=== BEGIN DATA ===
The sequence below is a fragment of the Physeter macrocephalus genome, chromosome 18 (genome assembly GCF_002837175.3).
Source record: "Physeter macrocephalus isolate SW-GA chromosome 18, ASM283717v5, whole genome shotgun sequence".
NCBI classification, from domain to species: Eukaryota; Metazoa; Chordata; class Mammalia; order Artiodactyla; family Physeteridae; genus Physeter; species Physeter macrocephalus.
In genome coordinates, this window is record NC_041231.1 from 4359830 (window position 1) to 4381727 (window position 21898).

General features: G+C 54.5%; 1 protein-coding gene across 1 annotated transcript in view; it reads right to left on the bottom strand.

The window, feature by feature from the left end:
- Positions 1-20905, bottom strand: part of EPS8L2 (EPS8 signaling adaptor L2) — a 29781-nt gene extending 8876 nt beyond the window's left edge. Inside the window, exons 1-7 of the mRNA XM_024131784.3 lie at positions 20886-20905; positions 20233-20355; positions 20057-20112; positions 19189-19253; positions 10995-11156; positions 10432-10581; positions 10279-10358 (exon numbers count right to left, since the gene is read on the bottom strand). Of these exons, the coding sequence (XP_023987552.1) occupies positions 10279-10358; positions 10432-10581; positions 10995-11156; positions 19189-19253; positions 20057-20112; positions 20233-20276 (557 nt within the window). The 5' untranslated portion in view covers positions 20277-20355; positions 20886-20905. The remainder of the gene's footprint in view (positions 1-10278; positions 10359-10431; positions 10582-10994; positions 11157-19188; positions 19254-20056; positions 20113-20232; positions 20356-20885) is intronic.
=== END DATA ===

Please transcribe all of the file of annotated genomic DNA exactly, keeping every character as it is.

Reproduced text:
The sequence below is a fragment of the Physeter macrocephalus genome, chromosome 18 (genome assembly GCF_002837175.3).
Source record: "Physeter macrocephalus isolate SW-GA chromosome 18, ASM283717v5, whole genome shotgun sequence".
NCBI classification, from domain to species: Eukaryota; Metazoa; Chordata; class Mammalia; order Artiodactyla; family Physeteridae; genus Physeter; species Physeter macrocephalus.
In genome coordinates, this window is record NC_041231.1 from 4359830 (window position 1) to 4381727 (window position 21898).

General features: G+C 54.5%; 1 protein-coding gene across 1 annotated transcript in view; it reads right to left on the bottom strand.

The window, feature by feature from the left end:
- Positions 1-20905, bottom strand: part of EPS8L2 (EPS8 signaling adaptor L2) — a 29781-nt gene extending 8876 nt beyond the window's left edge. Inside the window, exons 1-7 of the mRNA XM_024131784.3 lie at positions 20886-20905; positions 20233-20355; positions 20057-20112; positions 19189-19253; positions 10995-11156; positions 10432-10581; positions 10279-10358 (exon numbers count right to left, since the gene is read on the bottom strand). Of these exons, the coding sequence (XP_023987552.1) occupies positions 10279-10358; positions 10432-10581; positions 10995-11156; positions 19189-19253; positions 20057-20112; positions 20233-20276 (557 nt within the window). The 5' untranslated portion in view covers positions 20277-20355; positions 20886-20905. The remainder of the gene's footprint in view (positions 1-10278; positions 10359-10431; positions 10582-10994; positions 11157-19188; positions 19254-20056; positions 20113-20232; positions 20356-20885) is intronic.